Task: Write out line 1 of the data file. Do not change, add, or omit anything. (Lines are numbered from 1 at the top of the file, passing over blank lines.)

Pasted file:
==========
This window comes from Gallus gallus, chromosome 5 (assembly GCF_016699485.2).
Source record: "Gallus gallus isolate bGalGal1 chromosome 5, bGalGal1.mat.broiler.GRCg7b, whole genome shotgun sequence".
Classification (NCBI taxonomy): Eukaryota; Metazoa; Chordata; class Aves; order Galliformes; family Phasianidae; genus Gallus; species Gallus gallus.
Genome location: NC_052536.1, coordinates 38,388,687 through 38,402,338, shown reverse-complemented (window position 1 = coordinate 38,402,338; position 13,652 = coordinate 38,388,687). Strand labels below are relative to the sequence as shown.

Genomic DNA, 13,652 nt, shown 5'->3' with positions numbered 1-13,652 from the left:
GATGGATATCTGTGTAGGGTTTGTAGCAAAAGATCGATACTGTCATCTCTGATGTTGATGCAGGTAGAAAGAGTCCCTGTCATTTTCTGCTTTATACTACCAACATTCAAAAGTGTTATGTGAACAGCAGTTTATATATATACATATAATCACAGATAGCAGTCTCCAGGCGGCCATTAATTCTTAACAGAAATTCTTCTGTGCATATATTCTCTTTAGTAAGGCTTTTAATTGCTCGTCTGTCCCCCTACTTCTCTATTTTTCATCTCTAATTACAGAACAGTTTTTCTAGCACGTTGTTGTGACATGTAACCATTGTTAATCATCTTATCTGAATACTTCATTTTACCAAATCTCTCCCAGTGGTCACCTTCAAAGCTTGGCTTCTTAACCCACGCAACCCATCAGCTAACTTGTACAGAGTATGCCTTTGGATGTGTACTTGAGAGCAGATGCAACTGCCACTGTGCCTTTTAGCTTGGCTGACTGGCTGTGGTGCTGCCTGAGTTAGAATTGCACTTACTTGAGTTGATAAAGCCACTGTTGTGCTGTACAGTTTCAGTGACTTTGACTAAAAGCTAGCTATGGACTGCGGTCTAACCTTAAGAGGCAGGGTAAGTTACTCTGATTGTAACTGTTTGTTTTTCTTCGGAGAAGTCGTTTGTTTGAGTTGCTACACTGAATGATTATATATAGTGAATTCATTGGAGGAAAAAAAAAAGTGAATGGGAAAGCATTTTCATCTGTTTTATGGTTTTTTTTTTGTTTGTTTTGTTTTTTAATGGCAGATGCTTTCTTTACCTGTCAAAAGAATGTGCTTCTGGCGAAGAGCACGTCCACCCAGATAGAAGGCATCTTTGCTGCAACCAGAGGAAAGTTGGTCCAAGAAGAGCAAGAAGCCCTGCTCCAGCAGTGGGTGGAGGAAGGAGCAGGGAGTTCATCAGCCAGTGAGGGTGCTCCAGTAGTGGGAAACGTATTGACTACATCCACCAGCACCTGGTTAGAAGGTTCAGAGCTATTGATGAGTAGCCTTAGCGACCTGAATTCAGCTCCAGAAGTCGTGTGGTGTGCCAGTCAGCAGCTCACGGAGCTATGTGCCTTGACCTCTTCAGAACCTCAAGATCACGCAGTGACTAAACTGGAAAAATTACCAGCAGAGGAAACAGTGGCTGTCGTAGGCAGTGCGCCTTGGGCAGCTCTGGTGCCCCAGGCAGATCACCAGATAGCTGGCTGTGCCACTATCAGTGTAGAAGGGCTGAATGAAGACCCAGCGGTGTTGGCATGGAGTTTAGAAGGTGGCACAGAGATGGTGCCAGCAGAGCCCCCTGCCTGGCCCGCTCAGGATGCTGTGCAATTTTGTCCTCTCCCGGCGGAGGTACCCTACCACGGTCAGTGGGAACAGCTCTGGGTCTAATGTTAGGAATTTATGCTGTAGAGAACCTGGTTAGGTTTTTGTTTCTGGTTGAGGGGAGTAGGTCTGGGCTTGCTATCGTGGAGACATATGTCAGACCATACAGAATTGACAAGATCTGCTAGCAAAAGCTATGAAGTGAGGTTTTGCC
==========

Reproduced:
This window comes from Gallus gallus, chromosome 5 (assembly GCF_016699485.2).